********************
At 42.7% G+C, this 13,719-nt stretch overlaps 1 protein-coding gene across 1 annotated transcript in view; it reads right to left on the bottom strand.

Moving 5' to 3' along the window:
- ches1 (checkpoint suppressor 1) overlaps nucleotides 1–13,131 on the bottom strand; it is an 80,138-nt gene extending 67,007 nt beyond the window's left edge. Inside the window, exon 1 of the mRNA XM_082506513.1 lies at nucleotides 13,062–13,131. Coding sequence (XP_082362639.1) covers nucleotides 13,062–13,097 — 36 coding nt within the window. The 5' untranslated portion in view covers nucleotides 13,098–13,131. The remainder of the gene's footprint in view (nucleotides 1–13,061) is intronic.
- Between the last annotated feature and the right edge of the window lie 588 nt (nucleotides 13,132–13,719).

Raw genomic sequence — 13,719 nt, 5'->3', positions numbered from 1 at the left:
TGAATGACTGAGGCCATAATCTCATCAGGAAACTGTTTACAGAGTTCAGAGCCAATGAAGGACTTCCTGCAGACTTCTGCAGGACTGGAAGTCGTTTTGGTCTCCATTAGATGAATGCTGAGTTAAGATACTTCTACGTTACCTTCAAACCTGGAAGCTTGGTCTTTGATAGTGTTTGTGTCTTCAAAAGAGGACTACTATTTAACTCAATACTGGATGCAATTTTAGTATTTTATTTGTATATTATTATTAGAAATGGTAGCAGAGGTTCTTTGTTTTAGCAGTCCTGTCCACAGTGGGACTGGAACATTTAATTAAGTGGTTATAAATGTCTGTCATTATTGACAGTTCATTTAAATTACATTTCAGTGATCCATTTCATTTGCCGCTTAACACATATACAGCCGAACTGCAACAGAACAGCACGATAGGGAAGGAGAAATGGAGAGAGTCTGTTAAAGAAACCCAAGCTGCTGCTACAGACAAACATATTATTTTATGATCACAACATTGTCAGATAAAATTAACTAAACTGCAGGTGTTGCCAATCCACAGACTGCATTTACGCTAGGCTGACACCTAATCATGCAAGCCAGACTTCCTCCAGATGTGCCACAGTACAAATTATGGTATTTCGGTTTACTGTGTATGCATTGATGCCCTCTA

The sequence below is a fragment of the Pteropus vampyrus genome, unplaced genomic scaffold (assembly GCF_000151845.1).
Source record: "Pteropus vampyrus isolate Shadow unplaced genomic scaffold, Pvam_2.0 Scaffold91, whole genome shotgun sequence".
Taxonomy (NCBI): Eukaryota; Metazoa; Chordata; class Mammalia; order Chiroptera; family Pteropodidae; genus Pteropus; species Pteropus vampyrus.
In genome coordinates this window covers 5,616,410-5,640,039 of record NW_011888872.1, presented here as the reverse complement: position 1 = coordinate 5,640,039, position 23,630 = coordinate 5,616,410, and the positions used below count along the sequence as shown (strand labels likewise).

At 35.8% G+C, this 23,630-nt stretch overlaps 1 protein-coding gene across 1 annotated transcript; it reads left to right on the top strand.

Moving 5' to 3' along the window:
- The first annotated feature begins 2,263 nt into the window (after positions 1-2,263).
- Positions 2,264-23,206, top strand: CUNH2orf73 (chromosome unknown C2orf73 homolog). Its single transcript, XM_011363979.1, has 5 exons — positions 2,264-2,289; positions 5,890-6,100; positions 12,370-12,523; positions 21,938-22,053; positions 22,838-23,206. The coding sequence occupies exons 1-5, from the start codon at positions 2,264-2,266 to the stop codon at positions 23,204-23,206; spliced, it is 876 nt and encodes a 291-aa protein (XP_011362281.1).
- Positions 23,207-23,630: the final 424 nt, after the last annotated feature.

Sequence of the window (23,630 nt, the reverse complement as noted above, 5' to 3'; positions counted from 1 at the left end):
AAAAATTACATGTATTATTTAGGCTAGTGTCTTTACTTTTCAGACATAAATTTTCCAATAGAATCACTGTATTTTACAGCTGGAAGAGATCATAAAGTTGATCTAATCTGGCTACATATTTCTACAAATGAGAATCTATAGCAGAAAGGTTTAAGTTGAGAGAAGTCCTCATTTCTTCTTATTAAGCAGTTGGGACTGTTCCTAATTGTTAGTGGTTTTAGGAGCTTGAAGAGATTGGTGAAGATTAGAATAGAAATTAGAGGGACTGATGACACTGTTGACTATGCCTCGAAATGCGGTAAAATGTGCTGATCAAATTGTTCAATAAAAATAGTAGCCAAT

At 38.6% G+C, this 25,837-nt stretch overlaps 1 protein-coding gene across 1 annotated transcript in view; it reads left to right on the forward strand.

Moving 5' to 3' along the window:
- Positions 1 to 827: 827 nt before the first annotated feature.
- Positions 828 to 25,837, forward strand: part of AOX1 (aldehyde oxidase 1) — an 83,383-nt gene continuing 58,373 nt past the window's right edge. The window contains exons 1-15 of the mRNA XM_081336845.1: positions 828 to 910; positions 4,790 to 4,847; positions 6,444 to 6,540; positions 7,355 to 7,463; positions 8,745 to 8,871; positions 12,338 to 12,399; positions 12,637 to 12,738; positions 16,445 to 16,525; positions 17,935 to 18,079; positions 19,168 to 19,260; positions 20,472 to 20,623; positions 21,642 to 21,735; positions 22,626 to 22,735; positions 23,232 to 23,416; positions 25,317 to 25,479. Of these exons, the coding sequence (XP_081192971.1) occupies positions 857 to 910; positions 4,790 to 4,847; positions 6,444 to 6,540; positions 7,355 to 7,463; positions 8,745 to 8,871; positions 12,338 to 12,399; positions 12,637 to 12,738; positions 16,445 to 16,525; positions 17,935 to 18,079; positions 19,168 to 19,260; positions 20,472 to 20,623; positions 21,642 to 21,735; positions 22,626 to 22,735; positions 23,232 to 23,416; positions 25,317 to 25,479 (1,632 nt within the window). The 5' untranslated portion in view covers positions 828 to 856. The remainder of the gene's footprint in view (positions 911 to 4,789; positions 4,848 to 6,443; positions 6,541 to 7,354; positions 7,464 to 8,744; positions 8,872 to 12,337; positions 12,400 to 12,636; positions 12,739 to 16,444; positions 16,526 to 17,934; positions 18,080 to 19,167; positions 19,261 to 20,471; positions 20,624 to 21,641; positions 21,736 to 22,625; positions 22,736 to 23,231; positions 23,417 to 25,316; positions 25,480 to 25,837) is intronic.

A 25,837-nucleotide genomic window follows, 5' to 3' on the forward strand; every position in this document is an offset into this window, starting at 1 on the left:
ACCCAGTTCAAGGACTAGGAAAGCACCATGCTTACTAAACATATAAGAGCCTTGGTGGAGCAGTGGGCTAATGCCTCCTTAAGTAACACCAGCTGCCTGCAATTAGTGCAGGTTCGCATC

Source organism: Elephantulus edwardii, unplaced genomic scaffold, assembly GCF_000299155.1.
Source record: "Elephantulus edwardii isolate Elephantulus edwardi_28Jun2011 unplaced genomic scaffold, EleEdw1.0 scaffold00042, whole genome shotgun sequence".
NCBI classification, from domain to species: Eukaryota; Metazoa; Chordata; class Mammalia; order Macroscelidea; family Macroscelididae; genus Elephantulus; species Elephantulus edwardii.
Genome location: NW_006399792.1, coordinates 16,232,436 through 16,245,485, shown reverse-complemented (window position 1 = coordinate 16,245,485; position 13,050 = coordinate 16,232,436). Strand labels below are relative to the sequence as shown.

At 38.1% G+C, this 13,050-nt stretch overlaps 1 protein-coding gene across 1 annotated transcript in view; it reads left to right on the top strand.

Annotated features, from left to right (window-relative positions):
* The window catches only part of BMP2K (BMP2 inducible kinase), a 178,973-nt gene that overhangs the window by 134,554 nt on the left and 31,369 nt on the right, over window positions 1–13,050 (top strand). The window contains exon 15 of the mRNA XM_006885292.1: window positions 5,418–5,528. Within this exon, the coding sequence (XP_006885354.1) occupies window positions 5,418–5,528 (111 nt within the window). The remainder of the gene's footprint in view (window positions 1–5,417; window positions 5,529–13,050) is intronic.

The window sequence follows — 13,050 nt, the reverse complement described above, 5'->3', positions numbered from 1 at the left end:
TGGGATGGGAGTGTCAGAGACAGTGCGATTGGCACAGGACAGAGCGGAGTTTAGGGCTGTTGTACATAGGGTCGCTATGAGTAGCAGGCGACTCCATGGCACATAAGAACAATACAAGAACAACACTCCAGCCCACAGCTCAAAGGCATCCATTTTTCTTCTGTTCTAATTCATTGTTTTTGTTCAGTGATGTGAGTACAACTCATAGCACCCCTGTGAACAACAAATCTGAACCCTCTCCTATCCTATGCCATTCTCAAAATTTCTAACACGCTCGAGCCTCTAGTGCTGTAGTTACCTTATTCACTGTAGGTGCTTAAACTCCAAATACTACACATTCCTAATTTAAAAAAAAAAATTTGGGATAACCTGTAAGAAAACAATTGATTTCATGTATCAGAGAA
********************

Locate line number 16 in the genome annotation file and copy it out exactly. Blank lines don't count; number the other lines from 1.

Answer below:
Sequence of the window (23,630 nt, the reverse complement as noted above, 5' to 3'; positions counted from 1 at the left end):